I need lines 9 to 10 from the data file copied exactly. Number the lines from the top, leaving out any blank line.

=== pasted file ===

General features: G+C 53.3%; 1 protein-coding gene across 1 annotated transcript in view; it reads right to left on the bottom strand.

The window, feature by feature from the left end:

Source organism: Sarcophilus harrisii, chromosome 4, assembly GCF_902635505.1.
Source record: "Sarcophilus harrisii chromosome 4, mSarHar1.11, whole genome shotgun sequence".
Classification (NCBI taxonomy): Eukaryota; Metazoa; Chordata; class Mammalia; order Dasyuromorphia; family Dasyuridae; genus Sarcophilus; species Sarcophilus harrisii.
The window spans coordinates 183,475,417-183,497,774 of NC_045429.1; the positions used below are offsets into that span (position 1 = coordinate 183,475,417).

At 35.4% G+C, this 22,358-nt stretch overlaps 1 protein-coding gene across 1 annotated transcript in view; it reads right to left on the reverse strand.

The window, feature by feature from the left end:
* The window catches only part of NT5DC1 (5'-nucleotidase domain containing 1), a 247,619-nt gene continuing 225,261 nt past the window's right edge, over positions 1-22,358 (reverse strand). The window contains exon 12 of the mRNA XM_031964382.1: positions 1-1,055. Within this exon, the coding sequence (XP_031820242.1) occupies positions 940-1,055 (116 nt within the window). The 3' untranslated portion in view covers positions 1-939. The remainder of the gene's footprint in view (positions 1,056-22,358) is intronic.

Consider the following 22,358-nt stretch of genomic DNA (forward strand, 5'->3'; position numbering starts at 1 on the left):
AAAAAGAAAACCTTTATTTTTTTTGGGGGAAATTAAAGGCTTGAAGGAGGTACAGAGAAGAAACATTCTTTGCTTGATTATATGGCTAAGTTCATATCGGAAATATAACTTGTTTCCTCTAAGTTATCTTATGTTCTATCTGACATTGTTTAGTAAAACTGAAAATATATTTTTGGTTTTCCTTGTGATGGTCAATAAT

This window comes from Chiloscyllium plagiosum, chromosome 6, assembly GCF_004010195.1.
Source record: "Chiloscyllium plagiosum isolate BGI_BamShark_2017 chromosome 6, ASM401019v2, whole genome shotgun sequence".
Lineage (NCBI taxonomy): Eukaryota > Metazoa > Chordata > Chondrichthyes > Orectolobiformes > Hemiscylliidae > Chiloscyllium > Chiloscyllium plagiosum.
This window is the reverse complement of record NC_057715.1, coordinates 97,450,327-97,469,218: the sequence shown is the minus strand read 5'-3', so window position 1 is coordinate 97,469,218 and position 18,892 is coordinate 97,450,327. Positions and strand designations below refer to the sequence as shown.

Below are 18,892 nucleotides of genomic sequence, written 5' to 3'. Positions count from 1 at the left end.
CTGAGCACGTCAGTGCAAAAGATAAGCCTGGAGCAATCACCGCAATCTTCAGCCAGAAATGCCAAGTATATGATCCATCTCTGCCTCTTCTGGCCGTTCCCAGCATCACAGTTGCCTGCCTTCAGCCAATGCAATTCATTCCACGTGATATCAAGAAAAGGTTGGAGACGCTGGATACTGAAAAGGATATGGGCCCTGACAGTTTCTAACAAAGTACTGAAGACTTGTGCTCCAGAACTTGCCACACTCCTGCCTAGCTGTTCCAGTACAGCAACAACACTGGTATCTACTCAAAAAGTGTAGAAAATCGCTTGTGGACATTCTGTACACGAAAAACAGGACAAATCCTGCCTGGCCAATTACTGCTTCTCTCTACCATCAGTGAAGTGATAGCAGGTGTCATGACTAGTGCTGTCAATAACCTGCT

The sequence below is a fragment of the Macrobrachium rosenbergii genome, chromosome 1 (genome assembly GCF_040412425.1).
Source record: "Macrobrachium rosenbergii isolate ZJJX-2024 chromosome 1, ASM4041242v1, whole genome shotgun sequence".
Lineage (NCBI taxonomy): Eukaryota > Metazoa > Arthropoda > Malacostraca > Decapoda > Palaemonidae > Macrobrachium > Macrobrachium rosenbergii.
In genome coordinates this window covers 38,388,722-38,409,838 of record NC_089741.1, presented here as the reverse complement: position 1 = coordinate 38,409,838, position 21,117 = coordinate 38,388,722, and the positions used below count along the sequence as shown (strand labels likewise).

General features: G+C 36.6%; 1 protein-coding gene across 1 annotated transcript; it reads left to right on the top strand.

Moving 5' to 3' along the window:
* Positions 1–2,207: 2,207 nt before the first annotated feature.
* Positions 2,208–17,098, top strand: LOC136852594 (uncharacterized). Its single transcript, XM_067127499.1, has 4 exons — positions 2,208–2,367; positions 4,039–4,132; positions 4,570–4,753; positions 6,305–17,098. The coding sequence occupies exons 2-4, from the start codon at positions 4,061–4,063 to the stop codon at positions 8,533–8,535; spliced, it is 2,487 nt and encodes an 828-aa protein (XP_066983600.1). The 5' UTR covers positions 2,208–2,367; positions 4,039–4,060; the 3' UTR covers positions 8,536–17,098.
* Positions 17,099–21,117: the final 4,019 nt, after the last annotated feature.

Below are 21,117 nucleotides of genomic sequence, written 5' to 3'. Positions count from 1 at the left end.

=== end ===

* The window catches only part of NT5DC1 (5'-nucleotidase domain containing 1), a 247,619-nt gene continuing 225,261 nt past the window's right edge, over positions 1-22,358 (reverse strand). The window contains exon 12 of the mRNA XM_031964382.1: positions 1-1,055. Within this exon, the coding sequence (XP_031820242.1) occupies positions 940-1,055 (116 nt within the window). The 3' untranslated portion in view covers positions 1-939. The remainder of the gene's footprint in view (positions 1,056-22,358) is intronic.

Consider the following 22,358-nt stretch of genomic DNA (forward strand, 5'->3'; position numbering starts at 1 on the left):